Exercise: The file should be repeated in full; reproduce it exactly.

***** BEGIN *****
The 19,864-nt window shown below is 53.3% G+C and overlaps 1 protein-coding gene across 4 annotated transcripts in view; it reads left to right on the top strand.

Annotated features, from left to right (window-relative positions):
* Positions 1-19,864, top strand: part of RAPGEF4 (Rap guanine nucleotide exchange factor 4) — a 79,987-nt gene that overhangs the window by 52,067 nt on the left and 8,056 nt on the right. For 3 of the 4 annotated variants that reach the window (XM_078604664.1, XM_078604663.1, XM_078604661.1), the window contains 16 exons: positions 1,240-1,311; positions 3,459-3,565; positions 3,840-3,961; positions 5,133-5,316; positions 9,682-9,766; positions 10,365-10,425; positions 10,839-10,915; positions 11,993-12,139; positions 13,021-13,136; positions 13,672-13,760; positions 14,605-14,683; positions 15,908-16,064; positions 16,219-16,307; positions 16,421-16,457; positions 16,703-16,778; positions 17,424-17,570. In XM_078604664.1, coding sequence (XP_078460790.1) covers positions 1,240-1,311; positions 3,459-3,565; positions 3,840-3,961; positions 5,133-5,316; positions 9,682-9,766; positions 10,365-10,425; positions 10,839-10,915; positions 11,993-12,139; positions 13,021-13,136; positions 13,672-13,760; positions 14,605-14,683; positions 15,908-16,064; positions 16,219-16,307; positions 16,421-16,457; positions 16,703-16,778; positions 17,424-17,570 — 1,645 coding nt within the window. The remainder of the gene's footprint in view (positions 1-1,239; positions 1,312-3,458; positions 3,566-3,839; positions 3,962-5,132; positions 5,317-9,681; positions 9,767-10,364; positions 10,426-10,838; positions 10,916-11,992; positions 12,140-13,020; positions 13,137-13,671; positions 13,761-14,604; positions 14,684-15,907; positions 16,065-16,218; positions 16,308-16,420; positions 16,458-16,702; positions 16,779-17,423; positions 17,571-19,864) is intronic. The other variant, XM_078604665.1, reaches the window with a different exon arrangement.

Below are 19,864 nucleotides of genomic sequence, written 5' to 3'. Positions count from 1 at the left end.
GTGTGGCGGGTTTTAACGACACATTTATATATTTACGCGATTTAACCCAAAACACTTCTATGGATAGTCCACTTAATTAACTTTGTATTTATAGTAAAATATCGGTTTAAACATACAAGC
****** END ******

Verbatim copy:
The 19,864-nt window shown below is 53.3% G+C and overlaps 1 protein-coding gene across 4 annotated transcripts in view; it reads left to right on the top strand.

Annotated features, from left to right (window-relative positions):
* Positions 1-19,864, top strand: part of RAPGEF4 (Rap guanine nucleotide exchange factor 4) — a 79,987-nt gene that overhangs the window by 52,067 nt on the left and 8,056 nt on the right. For 3 of the 4 annotated variants that reach the window (XM_078604664.1, XM_078604663.1, XM_078604661.1), the window contains 16 exons: positions 1,240-1,311; positions 3,459-3,565; positions 3,840-3,961; positions 5,133-5,316; positions 9,682-9,766; positions 10,365-10,425; positions 10,839-10,915; positions 11,993-12,139; positions 13,021-13,136; positions 13,672-13,760; positions 14,605-14,683; positions 15,908-16,064; positions 16,219-16,307; positions 16,421-16,457; positions 16,703-16,778; positions 17,424-17,570. In XM_078604664.1, coding sequence (XP_078460790.1) covers positions 1,240-1,311; positions 3,459-3,565; positions 3,840-3,961; positions 5,133-5,316; positions 9,682-9,766; positions 10,365-10,425; positions 10,839-10,915; positions 11,993-12,139; positions 13,021-13,136; positions 13,672-13,760; positions 14,605-14,683; positions 15,908-16,064; positions 16,219-16,307; positions 16,421-16,457; positions 16,703-16,778; positions 17,424-17,570 — 1,645 coding nt within the window. The remainder of the gene's footprint in view (positions 1-1,239; positions 1,312-3,458; positions 3,566-3,839; positions 3,962-5,132; positions 5,317-9,681; positions 9,767-10,364; positions 10,426-10,838; positions 10,916-11,992; positions 12,140-13,020; positions 13,137-13,671; positions 13,761-14,604; positions 14,684-15,907; positions 16,065-16,218; positions 16,308-16,420; positions 16,458-16,702; positions 16,779-17,423; positions 17,571-19,864) is intronic. The other variant, XM_078604665.1, reaches the window with a different exon arrangement.

Below are 19,864 nucleotides of genomic sequence, written 5' to 3'. Positions count from 1 at the left end.
GTGTGGCGGGTTTTAACGACACATTTATATATTTACGCGATTTAACCCAAAACACTTCTATGGATAGTCCACTTAATTAACTTTGTATTTATAGTAAAATATCGGTTTAAACATACAAGC